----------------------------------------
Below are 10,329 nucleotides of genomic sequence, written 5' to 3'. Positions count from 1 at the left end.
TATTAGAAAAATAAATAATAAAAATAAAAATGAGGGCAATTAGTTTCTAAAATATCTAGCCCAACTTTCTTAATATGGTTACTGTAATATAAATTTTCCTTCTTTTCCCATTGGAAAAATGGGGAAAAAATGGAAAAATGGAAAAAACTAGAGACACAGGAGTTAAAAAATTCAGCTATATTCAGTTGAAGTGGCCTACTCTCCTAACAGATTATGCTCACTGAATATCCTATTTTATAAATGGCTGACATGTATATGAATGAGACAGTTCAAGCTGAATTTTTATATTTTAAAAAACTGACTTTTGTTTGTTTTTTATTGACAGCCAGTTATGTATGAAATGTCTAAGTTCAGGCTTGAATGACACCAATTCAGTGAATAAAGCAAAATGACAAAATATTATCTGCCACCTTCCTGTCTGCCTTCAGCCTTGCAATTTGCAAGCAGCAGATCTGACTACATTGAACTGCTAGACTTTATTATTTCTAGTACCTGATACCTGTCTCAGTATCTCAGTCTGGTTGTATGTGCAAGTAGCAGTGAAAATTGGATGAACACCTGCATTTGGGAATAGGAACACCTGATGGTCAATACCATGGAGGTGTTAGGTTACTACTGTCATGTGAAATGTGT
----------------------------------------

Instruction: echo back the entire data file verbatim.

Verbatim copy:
Below are 10,329 nucleotides of genomic sequence, written 5' to 3'. Positions count from 1 at the left end.
TATTAGAAAAATAAATAATAAAAATAAAAATGAGGGCAATTAGTTTCTAAAATATCTAGCCCAACTTTCTTAATATGGTTACTGTAATATAAATTTTCCTTCTTTTCCCATTGGAAAAATGGGGAAAAAATGGAAAAATGGAAAAAACTAGAGACACAGGAGTTAAAAAATTCAGCTATATTCAGTTGAAGTGGCCTACTCTCCTAACAGATTATGCTCACTGAATATCCTATTTTATAAATGGCTGACATGTATATGAATGAGACAGTTCAAGCTGAATTTTTATATTTTAAAAAACTGACTTTTGTTTGTTTTTTATTGACAGCCAGTTATGTATGAAATGTCTAAGTTCAGGCTTGAATGACACCAATTCAGTGAATAAAGCAAAATGACAAAATATTATCTGCCACCTTCCTGTCTGCCTTCAGCCTTGCAATTTGCAAGCAGCAGATCTGACTACATTGAACTGCTAGACTTTATTATTTCTAGTACCTGATACCTGTCTCAGTATCTCAGTCTGGTTGTATGTGCAAGTAGCAGTGAAAATTGGATGAACACCTGCATTTGGGAATAGGAACACCTGATGGTCAATACCATGGAGGTGTTAGGTTACTACTGTCATGTGAAATGTGT